Tuesday, May 31, 2016

We Shall Still Be Joined in Heart

Now the LORD said to Abram, “Go from your country and your kindred and your father’s house to the land that I will show you. I will make of you a great nation, and I will bless you, and make your name great, so that you will be a blessing. I will bless those who bless you, and the one who curses you I will curse; and in you all the families of the earth shall be blessed.”
Genesis 12:1-3

When Dr. Harrell Beck, my Old Testament professor, said, “Covenant,” he always clearly enunciated all three syllables. “Cov-e-nant.”

Holding the lectern with both hands, he would rise up on tiptoe to emphasize the importance of the word.

I don’t know whether I would love that passage in Genesis as well if it were not for Dr. Beck.

The LORD calls to Abram.


“Leave” everything that is familiar and comfortable and safe, and go.

But where?

“To the land that I will show you.”

With Harrell Beck, a lecture was also a sermon.

God always calls us into the future. It is always unknown. It is always both terrifying and full of possibility.

Just before our United Methodist General Conference met in Portland, Oregon, Bishop Scott J. Jones, who presides over the Great Plains Annual Conference, published an essay in the online journal, Ministry Matters, about the importance of keeping our clergy covenant.

He begins by saying that during the last few months he has had “multiple invitations to break my vows.” And then he explains that, “Many people have suggested that, in the name of protesting against perceived injustice, I should disobey the discipline of The United Methodist Church and violate the sacred promises I have made at two key points in my life — ordination as an elder and consecration as a bishop.”

“I decline those invitations,” says the bishop, “I will keep my promises. I will be faithful to God’s calling on my life as a leader in our church.”

He is talking about his refusal to officiate at a same sex wedding, or to condone clergy who do. And he speaks of the treatment of LGBTQ persons in the church as a “perceived injustice.”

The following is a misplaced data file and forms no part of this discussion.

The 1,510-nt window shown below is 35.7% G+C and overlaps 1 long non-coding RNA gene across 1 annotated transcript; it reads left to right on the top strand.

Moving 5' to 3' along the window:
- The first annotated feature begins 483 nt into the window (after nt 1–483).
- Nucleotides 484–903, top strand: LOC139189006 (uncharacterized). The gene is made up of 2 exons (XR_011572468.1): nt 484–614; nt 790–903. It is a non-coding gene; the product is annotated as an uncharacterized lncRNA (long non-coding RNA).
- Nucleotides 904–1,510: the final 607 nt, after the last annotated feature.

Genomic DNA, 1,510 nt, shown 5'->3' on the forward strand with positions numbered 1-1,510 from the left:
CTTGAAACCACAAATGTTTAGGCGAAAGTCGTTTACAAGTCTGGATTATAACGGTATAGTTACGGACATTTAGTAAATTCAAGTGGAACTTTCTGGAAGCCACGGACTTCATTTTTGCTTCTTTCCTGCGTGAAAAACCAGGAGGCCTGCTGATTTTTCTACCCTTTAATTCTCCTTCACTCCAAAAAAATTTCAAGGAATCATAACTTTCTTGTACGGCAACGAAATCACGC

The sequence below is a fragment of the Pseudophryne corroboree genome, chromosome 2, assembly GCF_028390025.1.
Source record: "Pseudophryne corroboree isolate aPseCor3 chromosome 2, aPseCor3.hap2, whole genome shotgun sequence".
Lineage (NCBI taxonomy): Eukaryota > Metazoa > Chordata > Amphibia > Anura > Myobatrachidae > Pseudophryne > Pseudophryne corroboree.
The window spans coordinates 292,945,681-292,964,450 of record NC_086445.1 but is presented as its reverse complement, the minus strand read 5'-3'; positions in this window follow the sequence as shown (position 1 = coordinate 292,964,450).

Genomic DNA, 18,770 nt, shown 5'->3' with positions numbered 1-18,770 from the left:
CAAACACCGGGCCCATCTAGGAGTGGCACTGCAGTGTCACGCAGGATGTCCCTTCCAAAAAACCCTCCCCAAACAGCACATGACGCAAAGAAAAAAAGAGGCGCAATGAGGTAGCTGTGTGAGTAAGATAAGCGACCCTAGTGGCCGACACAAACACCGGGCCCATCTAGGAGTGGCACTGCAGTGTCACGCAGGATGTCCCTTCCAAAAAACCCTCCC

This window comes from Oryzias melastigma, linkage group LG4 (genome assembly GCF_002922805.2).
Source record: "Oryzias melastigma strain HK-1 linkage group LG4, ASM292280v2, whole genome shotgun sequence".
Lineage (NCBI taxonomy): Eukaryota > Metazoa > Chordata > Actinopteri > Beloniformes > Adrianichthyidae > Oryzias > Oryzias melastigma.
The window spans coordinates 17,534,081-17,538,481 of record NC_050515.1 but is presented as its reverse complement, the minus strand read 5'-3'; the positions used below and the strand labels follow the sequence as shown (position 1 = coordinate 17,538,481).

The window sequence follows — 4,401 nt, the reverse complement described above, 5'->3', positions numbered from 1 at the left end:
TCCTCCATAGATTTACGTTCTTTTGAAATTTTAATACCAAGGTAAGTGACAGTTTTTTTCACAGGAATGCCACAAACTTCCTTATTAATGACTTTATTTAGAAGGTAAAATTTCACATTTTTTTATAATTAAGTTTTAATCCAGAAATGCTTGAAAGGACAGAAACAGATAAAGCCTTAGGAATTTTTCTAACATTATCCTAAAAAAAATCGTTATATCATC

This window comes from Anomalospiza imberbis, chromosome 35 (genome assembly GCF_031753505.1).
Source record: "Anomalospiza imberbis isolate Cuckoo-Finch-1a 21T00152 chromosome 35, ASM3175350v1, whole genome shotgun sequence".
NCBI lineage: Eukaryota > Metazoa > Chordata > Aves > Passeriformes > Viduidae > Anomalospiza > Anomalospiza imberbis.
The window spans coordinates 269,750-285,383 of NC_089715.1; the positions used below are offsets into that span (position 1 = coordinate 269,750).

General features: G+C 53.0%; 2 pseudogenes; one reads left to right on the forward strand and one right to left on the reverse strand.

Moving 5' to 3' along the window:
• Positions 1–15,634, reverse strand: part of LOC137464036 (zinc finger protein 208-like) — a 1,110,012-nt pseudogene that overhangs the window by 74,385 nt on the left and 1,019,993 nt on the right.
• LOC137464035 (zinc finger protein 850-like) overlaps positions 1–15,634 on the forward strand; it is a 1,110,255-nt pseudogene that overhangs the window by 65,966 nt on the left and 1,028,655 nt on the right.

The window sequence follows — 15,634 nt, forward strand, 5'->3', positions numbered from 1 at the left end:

This is not surprising. Two years ago Bishop Scott told the clergy of the Great Plains Conference that he had been asked what he would do if 100 clergy were to conduct same gender weddings, he said that he would first suspend all 100 clergy and then there would be 100 clergy trials. And he said that he would do this even though he knew that each trial would cost $100,000.

If a bishop is willing to spend ten million dollars ($10,000,000!) on trials you can assume that he or she is pretty serious about maintaining discipline.

I do not doubt that the bishop sincerely believes what he is saying. And I commend him for the way he speaks about those on the other side of this issue. “I deeply respect and love many people who disagree about key issues in the life of our church” he writes. “They are friends and colleagues.”

Apart from my disagreement with him in terms of this issue. I also disagree with him about the nature of the covenant we share. 

His final paragraph illustrates our differences:

“When people justify their actions as ‘civil disobedience,’ they are misusing language. It is not disobedience against the government. It is ecclesial disobedience. They are violating the rules of a church they have freely joined when other, similar churches offer acceptable ways of pursuing their calling. If I ever get to the point where I cannot in good conscience obey the key aspects of our discipline — and I pray such a day never happens — it will be time to surrender my credentials as a United Methodist bishop and elder and find some other way to follow Christ.”

We agree that it’s not civil disobedience. I’m not sure who is using that language. And yes, it is ecclesial disobedience. 

The next sentence is where we part ways: “They are violating the rules of a church they have freely joined when other, similar churches offer acceptable ways of pursuing their calling.”

Yes, it is “a church they have freely joined.”

And that is precisely the point. In my ordination (and earlier, in my confirmation) I freely joined a church.

I joined a church. I did not join the Book of Discipline.

I freely professed my general agreement with and affirmation of our United Methodist doctrine and polity. And I agreed to uphold the discipline (not the same as the Book of Discipline) of the church. But as the children’s hymn says, “the church is a people.” That’s what I joined.

I joined Harrell Beck, and Paul Deats, and Walter Muelder. G. Bromley Oxnam and Henry Hitt Crane. Harold Bosley, E. Stanley Jones, Georgia Harkness, and Ralph Sockman. And in our corner of the world, I joined Dale White and Gil Caldwell, and Bill Ziegler, Evelyn Burns, Jane Cary Peck,  and Bobby McClain, and so many others. When I was ordained the pastors were almost all men, but I joined a church made up of wonderful human beings. The great Methodist preacher Halford Luccock called that church an “Endless Line of Splendor.” 

Our covenant, like Abraham’s covenant, is with God. But it is lived out with real people here and now. And across time with that great “cloud of witnesses.”

A church is more than the people who have joined it. We need order and we need discipline, and we need a common theology. We need a common covenant.